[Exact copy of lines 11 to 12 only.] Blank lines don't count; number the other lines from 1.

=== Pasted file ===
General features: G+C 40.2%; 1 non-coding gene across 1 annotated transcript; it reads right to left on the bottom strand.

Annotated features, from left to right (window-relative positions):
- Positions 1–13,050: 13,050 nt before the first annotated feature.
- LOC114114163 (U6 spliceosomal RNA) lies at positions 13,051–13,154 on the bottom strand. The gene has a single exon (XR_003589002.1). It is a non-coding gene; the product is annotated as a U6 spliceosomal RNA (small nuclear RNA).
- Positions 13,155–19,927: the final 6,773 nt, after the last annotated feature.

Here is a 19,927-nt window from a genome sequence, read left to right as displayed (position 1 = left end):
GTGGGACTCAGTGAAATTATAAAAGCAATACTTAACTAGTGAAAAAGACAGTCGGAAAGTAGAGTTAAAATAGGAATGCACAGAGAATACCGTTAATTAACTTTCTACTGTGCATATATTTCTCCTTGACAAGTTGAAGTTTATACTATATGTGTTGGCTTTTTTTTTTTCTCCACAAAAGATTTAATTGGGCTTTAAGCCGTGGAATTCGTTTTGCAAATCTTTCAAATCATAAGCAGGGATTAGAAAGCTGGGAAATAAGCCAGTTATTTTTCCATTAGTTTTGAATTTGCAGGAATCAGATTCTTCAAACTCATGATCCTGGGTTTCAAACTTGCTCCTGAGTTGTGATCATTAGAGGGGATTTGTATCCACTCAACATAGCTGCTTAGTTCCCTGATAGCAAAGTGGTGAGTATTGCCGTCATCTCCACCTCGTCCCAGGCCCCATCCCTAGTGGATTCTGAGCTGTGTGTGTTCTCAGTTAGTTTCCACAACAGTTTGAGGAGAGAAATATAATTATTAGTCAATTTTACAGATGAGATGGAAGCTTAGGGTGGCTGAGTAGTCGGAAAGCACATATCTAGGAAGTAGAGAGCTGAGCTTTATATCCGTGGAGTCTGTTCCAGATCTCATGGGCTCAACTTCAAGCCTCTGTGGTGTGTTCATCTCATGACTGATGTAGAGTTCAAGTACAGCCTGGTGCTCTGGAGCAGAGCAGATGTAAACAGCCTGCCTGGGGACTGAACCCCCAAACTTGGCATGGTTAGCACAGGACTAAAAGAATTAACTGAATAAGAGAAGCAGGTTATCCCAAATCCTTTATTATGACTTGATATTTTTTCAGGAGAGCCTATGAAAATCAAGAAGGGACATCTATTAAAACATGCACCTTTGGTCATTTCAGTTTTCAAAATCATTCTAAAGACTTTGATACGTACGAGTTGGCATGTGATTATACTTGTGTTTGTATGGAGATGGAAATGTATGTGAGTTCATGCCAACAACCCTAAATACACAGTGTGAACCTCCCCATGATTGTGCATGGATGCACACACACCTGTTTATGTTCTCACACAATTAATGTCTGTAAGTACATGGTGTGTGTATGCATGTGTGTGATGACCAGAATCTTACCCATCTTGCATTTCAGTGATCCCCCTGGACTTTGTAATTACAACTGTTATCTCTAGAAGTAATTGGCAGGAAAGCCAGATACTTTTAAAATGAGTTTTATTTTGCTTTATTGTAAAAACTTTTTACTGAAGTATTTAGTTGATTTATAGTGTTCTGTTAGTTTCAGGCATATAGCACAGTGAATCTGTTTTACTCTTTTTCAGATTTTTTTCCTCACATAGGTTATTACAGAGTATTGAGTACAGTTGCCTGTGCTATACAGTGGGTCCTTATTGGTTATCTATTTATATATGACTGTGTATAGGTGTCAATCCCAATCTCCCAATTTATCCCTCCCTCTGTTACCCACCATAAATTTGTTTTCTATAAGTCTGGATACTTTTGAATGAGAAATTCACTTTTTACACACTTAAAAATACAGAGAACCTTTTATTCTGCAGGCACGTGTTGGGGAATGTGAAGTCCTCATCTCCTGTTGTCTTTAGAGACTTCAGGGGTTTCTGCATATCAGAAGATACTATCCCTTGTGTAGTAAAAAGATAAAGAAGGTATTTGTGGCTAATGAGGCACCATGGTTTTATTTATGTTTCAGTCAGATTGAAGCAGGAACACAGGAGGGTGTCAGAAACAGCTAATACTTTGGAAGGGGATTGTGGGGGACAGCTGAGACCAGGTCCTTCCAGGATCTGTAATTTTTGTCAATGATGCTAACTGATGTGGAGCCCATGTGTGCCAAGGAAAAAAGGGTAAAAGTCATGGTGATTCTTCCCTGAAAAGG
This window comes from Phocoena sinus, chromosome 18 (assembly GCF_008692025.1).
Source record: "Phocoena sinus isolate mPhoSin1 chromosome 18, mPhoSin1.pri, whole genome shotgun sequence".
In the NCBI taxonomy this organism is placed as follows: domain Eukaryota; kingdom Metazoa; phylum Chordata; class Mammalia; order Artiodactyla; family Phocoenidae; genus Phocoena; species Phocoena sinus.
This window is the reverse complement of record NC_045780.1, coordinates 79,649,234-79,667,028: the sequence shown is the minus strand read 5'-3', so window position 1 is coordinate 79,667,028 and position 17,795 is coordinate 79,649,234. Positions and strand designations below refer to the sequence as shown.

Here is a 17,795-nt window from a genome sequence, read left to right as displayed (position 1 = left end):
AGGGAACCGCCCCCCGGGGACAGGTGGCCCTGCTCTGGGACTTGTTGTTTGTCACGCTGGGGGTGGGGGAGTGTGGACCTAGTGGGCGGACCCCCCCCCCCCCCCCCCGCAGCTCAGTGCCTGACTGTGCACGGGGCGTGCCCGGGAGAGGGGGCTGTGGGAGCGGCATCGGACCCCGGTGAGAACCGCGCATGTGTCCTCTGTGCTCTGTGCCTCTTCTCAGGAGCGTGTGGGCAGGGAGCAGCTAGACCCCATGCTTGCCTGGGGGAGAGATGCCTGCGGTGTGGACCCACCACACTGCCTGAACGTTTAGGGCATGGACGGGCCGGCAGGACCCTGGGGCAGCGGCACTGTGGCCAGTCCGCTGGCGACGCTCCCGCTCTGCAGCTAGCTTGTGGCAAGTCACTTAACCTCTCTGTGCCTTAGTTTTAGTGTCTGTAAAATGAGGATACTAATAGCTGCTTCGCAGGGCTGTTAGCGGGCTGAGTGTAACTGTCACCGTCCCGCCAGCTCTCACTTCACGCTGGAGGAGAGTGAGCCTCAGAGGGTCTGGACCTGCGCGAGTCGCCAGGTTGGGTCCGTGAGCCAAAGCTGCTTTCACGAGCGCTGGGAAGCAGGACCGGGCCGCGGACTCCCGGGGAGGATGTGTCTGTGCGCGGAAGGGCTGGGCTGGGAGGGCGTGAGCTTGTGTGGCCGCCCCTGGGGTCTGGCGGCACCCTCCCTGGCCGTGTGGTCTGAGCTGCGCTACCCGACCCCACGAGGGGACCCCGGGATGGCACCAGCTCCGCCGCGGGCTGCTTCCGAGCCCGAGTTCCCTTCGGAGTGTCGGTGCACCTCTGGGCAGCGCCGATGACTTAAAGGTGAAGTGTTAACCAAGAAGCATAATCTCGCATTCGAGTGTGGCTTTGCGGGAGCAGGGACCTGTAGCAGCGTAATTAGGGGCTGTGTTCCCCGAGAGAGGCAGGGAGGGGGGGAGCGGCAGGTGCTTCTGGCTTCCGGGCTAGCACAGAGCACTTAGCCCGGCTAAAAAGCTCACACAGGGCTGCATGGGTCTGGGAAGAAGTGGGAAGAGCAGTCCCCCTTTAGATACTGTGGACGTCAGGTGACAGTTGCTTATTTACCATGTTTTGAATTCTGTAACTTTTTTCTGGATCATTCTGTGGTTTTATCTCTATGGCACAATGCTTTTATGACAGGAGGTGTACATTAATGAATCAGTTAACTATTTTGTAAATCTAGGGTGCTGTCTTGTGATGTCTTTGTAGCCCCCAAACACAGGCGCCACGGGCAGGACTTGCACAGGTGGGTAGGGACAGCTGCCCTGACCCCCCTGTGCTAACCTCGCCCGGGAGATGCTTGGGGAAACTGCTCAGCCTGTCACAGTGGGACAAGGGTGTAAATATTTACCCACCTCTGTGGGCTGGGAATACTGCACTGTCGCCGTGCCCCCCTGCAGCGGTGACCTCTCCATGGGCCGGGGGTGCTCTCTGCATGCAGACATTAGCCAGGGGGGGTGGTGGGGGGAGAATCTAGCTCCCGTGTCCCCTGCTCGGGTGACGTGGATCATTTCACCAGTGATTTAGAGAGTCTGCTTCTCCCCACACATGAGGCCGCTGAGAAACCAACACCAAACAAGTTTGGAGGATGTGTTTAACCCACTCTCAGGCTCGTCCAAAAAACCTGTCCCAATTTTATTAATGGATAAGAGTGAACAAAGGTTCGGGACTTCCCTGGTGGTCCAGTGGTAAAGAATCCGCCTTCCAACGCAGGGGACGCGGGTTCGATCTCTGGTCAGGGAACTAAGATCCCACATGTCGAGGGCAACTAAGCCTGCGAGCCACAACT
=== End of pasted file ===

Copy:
This window is the reverse complement of record NC_045780.1, coordinates 79,649,234-79,667,028: the sequence shown is the minus strand read 5'-3', so window position 1 is coordinate 79,667,028 and position 17,795 is coordinate 79,649,234. Positions and strand designations below refer to the sequence as shown.

Here is a 17,795-nt window from a genome sequence, read left to right as displayed (position 1 = left end):